Before the Caravel, ships were limited to coastal navigation. The Caravel, with its relatively small hull and large sails, enabled long-distance navigation over large bodies of water; it was the jetliner of its era. Invented in the mid-1400s, the Caravel — among other things — enabled Columbus to navigate from Europe to North America. Other famous Caravel explorers include Diogo Cāo, Bartolomeu Dias, and Miguel Corte-Real.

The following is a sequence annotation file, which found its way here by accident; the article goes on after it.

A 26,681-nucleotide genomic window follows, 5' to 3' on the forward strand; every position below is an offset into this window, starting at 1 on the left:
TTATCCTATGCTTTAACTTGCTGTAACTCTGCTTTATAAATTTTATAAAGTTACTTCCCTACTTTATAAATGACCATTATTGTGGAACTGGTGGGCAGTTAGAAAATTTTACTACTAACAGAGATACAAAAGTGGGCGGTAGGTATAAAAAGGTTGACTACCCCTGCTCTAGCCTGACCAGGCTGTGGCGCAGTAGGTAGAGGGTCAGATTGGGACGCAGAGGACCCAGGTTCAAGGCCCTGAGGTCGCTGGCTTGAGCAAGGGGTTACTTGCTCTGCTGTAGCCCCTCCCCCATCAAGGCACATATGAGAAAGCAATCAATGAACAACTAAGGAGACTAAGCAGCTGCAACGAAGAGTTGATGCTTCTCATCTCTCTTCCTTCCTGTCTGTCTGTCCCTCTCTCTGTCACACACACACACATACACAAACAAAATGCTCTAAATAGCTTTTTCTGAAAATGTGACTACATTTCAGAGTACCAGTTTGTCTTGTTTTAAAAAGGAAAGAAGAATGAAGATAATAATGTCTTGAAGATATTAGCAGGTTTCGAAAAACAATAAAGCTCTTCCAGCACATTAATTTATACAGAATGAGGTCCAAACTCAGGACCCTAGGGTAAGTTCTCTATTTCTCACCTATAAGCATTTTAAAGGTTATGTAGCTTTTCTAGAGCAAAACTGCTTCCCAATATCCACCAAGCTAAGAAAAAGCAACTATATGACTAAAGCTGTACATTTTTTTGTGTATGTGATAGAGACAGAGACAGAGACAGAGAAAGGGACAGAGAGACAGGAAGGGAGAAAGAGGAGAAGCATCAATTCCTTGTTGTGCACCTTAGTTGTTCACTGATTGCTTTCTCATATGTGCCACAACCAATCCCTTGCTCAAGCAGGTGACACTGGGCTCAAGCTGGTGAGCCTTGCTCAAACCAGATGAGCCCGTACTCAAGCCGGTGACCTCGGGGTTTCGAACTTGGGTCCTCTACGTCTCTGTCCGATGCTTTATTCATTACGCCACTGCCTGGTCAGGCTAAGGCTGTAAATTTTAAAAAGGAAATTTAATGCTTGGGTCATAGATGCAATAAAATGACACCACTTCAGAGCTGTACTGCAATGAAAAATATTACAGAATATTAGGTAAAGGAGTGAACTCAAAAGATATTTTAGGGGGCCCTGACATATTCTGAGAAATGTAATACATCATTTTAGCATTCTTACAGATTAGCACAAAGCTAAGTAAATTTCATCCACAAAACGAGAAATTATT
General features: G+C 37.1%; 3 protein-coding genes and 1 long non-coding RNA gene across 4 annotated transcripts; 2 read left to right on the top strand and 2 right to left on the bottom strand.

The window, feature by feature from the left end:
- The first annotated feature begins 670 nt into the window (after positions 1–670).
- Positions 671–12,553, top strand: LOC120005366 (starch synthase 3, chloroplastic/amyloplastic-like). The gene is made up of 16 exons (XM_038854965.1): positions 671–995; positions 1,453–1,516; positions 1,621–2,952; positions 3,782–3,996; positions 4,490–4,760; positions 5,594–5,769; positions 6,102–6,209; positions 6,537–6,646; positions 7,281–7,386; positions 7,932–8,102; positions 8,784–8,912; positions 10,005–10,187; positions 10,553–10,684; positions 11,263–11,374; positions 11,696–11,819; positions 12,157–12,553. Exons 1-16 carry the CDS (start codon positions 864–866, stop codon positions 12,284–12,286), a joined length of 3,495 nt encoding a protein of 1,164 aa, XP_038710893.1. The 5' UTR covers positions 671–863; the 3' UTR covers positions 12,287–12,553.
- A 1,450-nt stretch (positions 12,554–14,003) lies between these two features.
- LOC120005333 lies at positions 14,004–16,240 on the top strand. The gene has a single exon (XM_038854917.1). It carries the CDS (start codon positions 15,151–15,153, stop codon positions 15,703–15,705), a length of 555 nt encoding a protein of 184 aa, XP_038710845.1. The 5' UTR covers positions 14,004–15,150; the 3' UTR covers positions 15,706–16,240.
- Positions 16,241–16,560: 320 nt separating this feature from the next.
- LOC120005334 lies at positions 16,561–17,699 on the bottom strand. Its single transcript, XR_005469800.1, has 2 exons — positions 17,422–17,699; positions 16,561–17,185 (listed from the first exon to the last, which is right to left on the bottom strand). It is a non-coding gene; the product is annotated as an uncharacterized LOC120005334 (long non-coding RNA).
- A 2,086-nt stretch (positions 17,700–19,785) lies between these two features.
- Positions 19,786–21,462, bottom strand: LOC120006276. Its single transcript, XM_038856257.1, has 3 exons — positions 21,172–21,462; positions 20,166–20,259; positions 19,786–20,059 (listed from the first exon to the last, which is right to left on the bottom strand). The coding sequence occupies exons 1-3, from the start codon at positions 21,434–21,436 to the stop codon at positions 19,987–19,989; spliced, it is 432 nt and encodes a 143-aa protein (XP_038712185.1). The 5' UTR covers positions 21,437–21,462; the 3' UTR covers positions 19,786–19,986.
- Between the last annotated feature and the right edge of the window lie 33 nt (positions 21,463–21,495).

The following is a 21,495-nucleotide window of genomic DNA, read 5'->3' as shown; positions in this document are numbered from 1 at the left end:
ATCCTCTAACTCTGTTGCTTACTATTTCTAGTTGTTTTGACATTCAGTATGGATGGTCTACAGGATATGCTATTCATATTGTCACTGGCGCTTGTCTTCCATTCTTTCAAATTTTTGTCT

The Caravel had to types of sails, lateen which allowed it to navigate close to shore and Atlantic; heavy sails used for long-distance navigation. This flexibility made the Caravel lower cost than larger, slower ships, affording a substantive trading and military advantage to Portugal and Spain, which both quickly transformed into world powers of their day.
As time went by, sails evolved from triangular to square shapes, that are familiar in medieval drawings. Eventually, the more efficient Carrack ship superseded the Caravel.